|dc.description.abstract||The apparent anomaly that initial public offerings (IPOs) are mispriced across time and markets has been a focus of academic research for over four decades. Previous studies on the subject have focused on the underpricing of IPOs. Using a sample of 6171 IPOs that were issued from 1995 to 2013 in four markets – the United States (US - 2458 IPOs), Australia (1095 IPOs), China (2199 IPOs) and Malaysia (419 IPOs) – we also find that IPOs are on average underpriced but that a concentration on the average overstates the extent of this underpricing with a significant proportion of IPOs actually being overpriced. In the US, the mean mispricing is 34.90%, and the median is 2.40%, with 35.50% of IPOs being overpriced. In Australia, the mean mispricing is 25.51%, the median is 10%, and 37.70% of IPOs are overpriced. In China, the mean mispricing is 112.10%, the median is 71.40%, and 6.30% of IPOs are overpriced. In Malaysia, the mean mispricing is 1.80%, the median is -17.53%, and 59.42% of the sample IPOs are overpriced.
A wide dispersion in mispricing exists across the four markets. The IPOs range from highly overpriced to extremely underpriced IPOs. We assemble a large number of firm-level and country-level variables to explain the mispricing, and we show how their impacts vary across the range of mispricing and across the four markets. The firm-level factors examined include company characteristics, offer characteristics, issue certification, prospectus disclosure, market sentiment, and institutional characteristics. These factors are found to have a varying impacts across different levels of mispricing.
Country-level variables include institutional quality and economic strength. Our findings suggest that poor institutional quality adds to the uncertainty about the value of the firm and leads to more mispricing.
Our cross-country examination of mispricing is one of the first studies to examine the relationship between a country’s economic strength and IPO mispricing. We find that the largest mispricing occurs in developing countries experiencing high economic growth, and that larger economic size reduces mispricing. We further find that, while the country-level characteristics are differentiating factors across our sample markets, they have their greatest explanatory power for moderate levels of mispricing, and that extreme levels of mispricing are better explained by firm-level factors.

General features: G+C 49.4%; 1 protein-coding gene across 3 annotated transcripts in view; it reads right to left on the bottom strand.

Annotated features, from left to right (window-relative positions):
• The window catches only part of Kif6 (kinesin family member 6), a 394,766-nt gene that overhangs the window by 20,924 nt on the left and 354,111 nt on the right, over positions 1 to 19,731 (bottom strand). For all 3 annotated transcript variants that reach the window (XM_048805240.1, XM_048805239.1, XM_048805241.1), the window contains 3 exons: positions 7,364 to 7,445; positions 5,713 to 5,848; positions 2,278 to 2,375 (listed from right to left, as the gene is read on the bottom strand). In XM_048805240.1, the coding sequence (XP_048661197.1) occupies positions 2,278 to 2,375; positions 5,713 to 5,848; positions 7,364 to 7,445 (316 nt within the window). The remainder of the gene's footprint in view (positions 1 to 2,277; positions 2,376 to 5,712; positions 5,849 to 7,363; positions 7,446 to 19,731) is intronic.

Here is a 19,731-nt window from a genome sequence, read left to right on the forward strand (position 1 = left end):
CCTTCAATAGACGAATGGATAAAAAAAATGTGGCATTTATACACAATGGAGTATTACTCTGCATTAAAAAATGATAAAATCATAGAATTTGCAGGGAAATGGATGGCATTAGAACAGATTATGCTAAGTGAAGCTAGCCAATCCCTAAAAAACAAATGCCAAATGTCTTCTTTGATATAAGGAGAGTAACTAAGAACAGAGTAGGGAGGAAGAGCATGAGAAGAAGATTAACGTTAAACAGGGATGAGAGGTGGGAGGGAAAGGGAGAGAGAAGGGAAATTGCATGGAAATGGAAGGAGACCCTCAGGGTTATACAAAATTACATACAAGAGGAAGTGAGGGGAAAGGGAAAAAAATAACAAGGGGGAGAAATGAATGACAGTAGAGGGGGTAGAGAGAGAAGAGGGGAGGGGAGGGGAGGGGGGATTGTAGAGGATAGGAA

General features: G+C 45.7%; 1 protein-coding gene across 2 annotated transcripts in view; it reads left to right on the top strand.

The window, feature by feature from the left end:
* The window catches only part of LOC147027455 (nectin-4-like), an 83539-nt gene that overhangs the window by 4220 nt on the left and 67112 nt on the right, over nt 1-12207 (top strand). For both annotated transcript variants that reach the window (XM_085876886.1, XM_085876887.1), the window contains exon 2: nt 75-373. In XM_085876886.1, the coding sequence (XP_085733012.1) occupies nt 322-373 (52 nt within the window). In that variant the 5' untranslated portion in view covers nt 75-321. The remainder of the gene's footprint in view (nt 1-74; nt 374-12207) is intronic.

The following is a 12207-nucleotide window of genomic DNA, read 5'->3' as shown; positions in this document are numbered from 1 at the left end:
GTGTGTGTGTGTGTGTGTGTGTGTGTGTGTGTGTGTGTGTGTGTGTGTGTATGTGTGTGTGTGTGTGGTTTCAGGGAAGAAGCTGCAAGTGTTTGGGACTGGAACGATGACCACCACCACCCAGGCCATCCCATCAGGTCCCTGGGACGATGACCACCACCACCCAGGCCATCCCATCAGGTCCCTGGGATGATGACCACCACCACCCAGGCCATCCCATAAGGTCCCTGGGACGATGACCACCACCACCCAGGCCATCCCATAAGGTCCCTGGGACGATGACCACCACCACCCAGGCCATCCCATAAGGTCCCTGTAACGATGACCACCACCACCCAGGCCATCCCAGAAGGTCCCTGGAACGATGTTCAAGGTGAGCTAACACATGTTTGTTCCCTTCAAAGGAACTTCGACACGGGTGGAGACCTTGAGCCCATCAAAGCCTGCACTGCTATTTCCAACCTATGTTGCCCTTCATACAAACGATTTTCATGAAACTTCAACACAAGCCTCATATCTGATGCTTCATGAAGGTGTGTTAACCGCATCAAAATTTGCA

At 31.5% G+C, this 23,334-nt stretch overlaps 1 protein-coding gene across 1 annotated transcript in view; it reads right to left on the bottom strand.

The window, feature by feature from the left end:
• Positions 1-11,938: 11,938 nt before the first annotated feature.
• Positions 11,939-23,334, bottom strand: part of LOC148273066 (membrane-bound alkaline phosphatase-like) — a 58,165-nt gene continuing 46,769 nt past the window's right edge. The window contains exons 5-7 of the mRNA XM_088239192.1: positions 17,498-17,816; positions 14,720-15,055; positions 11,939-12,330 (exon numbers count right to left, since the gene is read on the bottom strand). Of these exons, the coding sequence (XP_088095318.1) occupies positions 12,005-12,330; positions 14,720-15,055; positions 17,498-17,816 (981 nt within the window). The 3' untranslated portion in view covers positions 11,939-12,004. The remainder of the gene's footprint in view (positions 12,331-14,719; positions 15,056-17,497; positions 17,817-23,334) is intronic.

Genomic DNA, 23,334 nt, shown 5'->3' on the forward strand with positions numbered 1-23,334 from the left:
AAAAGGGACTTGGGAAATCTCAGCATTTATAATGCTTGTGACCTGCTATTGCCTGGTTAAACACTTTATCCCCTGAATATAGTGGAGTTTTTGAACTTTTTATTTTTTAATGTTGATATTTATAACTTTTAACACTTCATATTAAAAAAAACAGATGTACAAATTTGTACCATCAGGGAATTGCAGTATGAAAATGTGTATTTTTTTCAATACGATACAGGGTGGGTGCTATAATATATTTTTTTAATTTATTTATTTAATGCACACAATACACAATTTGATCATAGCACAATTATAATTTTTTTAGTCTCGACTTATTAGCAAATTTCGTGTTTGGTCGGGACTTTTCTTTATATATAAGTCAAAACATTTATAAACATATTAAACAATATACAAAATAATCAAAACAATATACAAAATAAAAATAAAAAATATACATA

We use the traditional ordinary least squares (OLS) and the more appropriate quantile regression (QR) methods as our methods of examination. The OLS approach focuses on the average impact that the independent variables have on mispricing. In this approach, the latent characteristics of the mispricing distribution, given that it does not follow a normal distribution, remain unexamined. On the other hand, the QR approach allows us to examine the varying effects that the independent variables have at different levels of mispricing due to the asymmetric distribution of returns. The QR approach enables us to identify the impacts of each variable on IPOs at particular levels of mispricing. The QR approach is a robust method which is able to deal with potential heterogeneity in the distribution, as was the case with our sample. We are able to compare the results derived from the median QR with those derived from the traditional OLS to enrich the literature in terms of the analysis of a skewed distribution. The QR method also enables us to examine different segments of the distribution of mispricing, including the tail regions. By doing this we are able to compare the impacts of the explanatory factors on mispriced IPOs that range from extremely overpriced to extremely underpriced.||